There are many important points to understand for the people who were so pumped by the khutbah and didn’t bother to hear the facts nor look for them. I have no relationship with the Irving Masjid nor its management but it seems to me after doing my little investigation that they did everything right if the act was unwanted touch, not molestation.
Their decision to not report it to police was actually the wish of the parents, according to the info that came from Islamic Center of Irving following the khutbah. Please note that Texas law requires reporting if suspected child abuse or neglect if alleged action meets the Texas Family Code definition of abuse or neglect. But when the action doesn’t, how can anyone take away the choice of the parents to decide what is best for them and their family when it is not required by the law?
Does Islam and US law give parents the discretion to report – or choose not to report- a non-sexual, yet inappropriate touch of a minor child? The answer came from the Shaykh who is member of the respected fatwa council in America. I am not mentioning his name because he did not comment on the case itself and I don’t want to quote him on something he did not comment on directly. He simply responded to my general question.
His answer was, “In Islam, litigation on behalf of a minor is the right of their wali (as in al-walayah al-‘ammah). If the wali was found to be negligent or maleficent, then termination of parental rights would be in order.”
When asked the follow-up question whether fear or shame would be held as a valid reason for non-reporting, he replied:
“The shame thing may be your presupposition as a third party. They may not be sure about the impropriety of the touch for instance. They may think that some other measures are sufficient to protect their child and spare them of any further trauma. Anyway, these are issues to be determined by the judiciary. Mandated reporters also have to have a good reason to suspect that abuse did take place.”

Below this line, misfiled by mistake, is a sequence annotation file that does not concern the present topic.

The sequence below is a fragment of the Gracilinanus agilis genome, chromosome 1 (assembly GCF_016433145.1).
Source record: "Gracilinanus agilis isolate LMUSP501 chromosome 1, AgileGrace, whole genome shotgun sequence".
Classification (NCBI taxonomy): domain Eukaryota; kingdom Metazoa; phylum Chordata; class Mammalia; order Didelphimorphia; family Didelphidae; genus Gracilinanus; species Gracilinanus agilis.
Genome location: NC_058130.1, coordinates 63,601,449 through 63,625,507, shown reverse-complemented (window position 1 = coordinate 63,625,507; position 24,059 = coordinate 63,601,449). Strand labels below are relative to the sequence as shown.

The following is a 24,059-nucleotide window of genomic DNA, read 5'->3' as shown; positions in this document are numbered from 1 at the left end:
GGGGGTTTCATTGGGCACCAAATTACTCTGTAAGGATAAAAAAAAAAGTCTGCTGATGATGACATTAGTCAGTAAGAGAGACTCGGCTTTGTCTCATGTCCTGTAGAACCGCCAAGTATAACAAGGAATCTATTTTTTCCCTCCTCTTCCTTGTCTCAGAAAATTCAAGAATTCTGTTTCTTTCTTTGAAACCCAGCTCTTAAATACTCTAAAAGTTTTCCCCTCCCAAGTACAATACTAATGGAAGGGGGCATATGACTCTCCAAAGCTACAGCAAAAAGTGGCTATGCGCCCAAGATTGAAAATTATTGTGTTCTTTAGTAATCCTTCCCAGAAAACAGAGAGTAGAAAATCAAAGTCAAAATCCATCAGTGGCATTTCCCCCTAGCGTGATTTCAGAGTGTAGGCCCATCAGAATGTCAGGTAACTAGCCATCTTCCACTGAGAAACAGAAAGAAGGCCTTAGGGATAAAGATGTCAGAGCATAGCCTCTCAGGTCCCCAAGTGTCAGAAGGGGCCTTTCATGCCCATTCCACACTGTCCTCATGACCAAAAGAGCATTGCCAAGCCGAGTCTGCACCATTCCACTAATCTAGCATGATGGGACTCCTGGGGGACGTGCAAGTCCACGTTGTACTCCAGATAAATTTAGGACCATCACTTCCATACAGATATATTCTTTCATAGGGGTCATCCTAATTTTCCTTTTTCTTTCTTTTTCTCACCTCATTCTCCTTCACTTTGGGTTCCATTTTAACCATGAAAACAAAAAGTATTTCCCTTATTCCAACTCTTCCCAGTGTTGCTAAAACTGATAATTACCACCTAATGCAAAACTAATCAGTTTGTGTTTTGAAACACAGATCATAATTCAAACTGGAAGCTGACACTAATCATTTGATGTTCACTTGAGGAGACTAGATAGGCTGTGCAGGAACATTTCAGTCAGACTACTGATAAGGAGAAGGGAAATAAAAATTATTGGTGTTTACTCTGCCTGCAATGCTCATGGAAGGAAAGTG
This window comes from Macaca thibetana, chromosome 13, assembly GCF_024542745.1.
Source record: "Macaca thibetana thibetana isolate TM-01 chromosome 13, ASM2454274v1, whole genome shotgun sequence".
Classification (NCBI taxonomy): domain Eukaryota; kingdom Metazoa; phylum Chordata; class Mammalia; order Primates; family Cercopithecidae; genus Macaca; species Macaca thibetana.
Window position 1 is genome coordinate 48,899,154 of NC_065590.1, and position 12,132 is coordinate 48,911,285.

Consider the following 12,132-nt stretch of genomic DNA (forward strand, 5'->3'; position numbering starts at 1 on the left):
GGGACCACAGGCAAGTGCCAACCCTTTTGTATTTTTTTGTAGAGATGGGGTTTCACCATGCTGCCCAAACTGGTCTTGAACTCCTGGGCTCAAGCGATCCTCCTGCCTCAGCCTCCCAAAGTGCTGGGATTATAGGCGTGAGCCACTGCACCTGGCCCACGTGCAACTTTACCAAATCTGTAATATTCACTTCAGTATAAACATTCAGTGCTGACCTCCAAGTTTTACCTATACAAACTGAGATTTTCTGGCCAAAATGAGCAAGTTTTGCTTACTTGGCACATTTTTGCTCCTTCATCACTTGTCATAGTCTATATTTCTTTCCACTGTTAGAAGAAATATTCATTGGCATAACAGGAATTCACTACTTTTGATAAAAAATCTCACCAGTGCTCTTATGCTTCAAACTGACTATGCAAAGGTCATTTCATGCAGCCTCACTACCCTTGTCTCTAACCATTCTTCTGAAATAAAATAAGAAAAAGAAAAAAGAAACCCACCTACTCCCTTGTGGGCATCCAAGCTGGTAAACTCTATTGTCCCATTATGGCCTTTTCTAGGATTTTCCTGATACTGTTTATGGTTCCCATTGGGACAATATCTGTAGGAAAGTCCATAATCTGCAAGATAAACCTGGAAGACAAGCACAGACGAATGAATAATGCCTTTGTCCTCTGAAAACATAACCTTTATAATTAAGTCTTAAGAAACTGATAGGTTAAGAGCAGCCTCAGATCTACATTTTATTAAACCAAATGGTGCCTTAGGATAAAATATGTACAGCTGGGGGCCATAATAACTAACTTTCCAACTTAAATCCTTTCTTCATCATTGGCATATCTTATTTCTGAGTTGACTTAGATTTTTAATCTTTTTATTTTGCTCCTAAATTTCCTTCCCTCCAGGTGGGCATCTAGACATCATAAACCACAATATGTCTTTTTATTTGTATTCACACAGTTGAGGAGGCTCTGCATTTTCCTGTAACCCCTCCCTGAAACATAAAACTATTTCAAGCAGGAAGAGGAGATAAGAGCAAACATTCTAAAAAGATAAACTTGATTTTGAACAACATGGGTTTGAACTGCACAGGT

Learning from all this, I would like to encourage myself first and all of my brothers and sisters to not allow emotions to get in the way of our decision making, The Prophet taught us as Imam Nick quoted, “Whoever among you sees a munkar (evil), let him stop it …” and he also said “Whoever believes in Allah, let him speak good or remain silent.” In my humble opinion, one must speak up if that will actually help. In other cases, speaking out publicly can, possibly, make matters worse. Whatever the case, one should take whatever appropriate measures are required by the situation.
Finally, the reason why it’s important to avoid situations like this is because of the result of fitnah (confusion) in the community the whole community loses. I am not referring to reporting crimes or forbidding the evil, I am referring to anything that looks like a “masjid fight” to regular people who have no intimate knowledge of whatever the facts are. If fitnah/confusion or conflict of any type is announced from the pulpit, the best-case scenario is often no more than a pyrrhic victory. The youth and young-adults get disenfranchised from seeing such conflict in the masjid while shaytaan is behind them, whispering to them to stop coming altogether. All parties involved need to consider should try to avoid airing the dirty laundry from mimbar although that feels like the most ‘Rambo’ thing-to-do.
I have learned in my 10+ years of being an Imam in different communities that having a long-term strategy to bring positive change is much more fruitful than a short-term burst of fiery energy which often ends up burning everything around it, including the one who started it. Imams who see serious problems in their communities should identify honest, trustworthy, and competent leaders and develop them to bring slow but lasting positive changes to the community.
I ask Allah to rectify our community affairs and let unity take root. I ask Allah to forgive my own shortcomings, which are many and forgive those of my brothers. I also ask Allah to purify the families who went through this difficult situation and make their affairs easy for them and heal them from what they have suffered.
Imam Jawad Rasul was born in Pakistan and grew up in New York City. He holds a bachelor’s degree in Media and Communications Arts from City College of New York. He is currently the Imam of the Islamic Society of Augusta. He writes at www.JawadRasul.com